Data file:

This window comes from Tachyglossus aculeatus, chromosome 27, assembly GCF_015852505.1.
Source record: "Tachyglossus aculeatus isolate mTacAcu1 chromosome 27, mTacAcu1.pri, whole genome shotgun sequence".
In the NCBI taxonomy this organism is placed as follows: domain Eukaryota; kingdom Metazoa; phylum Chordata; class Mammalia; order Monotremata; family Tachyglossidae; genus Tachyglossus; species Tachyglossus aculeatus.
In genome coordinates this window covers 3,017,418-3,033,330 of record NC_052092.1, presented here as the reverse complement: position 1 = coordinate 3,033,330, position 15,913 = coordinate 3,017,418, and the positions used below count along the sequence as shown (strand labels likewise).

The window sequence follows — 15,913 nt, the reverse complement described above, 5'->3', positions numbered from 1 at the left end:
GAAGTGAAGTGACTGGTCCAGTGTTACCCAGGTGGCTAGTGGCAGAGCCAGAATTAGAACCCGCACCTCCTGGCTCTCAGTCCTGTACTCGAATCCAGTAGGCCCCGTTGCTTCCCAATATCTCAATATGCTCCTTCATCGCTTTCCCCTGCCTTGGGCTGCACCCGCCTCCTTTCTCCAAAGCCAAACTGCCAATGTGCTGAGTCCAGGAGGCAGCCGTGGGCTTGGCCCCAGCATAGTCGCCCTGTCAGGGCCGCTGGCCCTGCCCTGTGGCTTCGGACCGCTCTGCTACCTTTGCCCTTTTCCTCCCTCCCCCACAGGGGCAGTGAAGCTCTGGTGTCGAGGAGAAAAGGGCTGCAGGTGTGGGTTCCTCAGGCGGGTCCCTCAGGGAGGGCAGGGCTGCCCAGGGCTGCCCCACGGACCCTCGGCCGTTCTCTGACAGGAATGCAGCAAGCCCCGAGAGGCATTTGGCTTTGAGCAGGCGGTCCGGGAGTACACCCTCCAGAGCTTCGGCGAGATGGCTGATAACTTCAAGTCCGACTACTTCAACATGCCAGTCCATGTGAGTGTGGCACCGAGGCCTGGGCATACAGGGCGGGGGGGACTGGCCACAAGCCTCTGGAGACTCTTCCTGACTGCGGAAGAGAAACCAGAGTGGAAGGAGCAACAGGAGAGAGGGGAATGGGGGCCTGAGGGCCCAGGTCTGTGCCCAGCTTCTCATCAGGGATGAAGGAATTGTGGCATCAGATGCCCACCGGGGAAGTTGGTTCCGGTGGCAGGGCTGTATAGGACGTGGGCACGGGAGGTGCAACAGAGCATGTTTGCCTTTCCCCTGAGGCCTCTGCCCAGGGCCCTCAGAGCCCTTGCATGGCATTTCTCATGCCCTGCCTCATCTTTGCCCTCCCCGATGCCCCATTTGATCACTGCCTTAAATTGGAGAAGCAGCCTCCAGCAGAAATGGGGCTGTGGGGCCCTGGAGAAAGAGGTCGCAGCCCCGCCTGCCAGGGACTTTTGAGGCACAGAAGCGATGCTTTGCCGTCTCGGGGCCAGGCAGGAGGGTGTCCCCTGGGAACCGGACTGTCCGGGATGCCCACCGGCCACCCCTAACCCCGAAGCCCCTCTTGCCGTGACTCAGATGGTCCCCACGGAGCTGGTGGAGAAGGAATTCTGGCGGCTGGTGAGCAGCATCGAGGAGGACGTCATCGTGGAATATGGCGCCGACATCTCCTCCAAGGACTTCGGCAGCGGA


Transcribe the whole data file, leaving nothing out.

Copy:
This window comes from Tachyglossus aculeatus, chromosome 27, assembly GCF_015852505.1.
Source record: "Tachyglossus aculeatus isolate mTacAcu1 chromosome 27, mTacAcu1.pri, whole genome shotgun sequence".
In the NCBI taxonomy this organism is placed as follows: domain Eukaryota; kingdom Metazoa; phylum Chordata; class Mammalia; order Monotremata; family Tachyglossidae; genus Tachyglossus; species Tachyglossus aculeatus.
In genome coordinates this window covers 3,017,418-3,033,330 of record NC_052092.1, presented here as the reverse complement: position 1 = coordinate 3,033,330, position 15,913 = coordinate 3,017,418, and the positions used below count along the sequence as shown (strand labels likewise).

The window sequence follows — 15,913 nt, the reverse complement described above, 5'->3', positions numbered from 1 at the left end:
GAAGTGAAGTGACTGGTCCAGTGTTACCCAGGTGGCTAGTGGCAGAGCCAGAATTAGAACCCGCACCTCCTGGCTCTCAGTCCTGTACTCGAATCCAGTAGGCCCCGTTGCTTCCCAATATCTCAATATGCTCCTTCATCGCTTTCCCCTGCCTTGGGCTGCACCCGCCTCCTTTCTCCAAAGCCAAACTGCCAATGTGCTGAGTCCAGGAGGCAGCCGTGGGCTTGGCCCCAGCATAGTCGCCCTGTCAGGGCCGCTGGCCCTGCCCTGTGGCTTCGGACCGCTCTGCTACCTTTGCCCTTTTCCTCCCTCCCCCACAGGGGCAGTGAAGCTCTGGTGTCGAGGAGAAAAGGGCTGCAGGTGTGGGTTCCTCAGGCGGGTCCCTCAGGGAGGGCAGGGCTGCCCAGGGCTGCCCCACGGACCCTCGGCCGTTCTCTGACAGGAATGCAGCAAGCCCCGAGAGGCATTTGGCTTTGAGCAGGCGGTCCGGGAGTACACCCTCCAGAGCTTCGGCGAGATGGCTGATAACTTCAAGTCCGACTACTTCAACATGCCAGTCCATGTGAGTGTGGCACCGAGGCCTGGGCATACAGGGCGGGGGGGACTGGCCACAAGCCTCTGGAGACTCTTCCTGACTGCGGAAGAGAAACCAGAGTGGAAGGAGCAACAGGAGAGAGGGGAATGGGGGCCTGAGGGCCCAGGTCTGTGCCCAGCTTCTCATCAGGGATGAAGGAATTGTGGCATCAGATGCCCACCGGGGAAGTTGGTTCCGGTGGCAGGGCTGTATAGGACGTGGGCACGGGAGGTGCAACAGAGCATGTTTGCCTTTCCCCTGAGGCCTCTGCCCAGGGCCCTCAGAGCCCTTGCATGGCATTTCTCATGCCCTGCCTCATCTTTGCCCTCCCCGATGCCCCATTTGATCACTGCCTTAAATTGGAGAAGCAGCCTCCAGCAGAAATGGGGCTGTGGGGCCCTGGAGAAAGAGGTCGCAGCCCCGCCTGCCAGGGACTTTTGAGGCACAGAAGCGATGCTTTGCCGTCTCGGGGCCAGGCAGGAGGGTGTCCCCTGGGAACCGGACTGTCCGGGATGCCCACCGGCCACCCCTAACCCCGAAGCCCCTCTTGCCGTGACTCAGATGGTCCCCACGGAGCTGGTGGAGAAGGAATTCTGGCGGCTGGTGAGCAGCATCGAGGAGGACGTCATCGTGGAATATGGCGCCGACATCTCCTCCAAGGACTTCGGCAGCGGA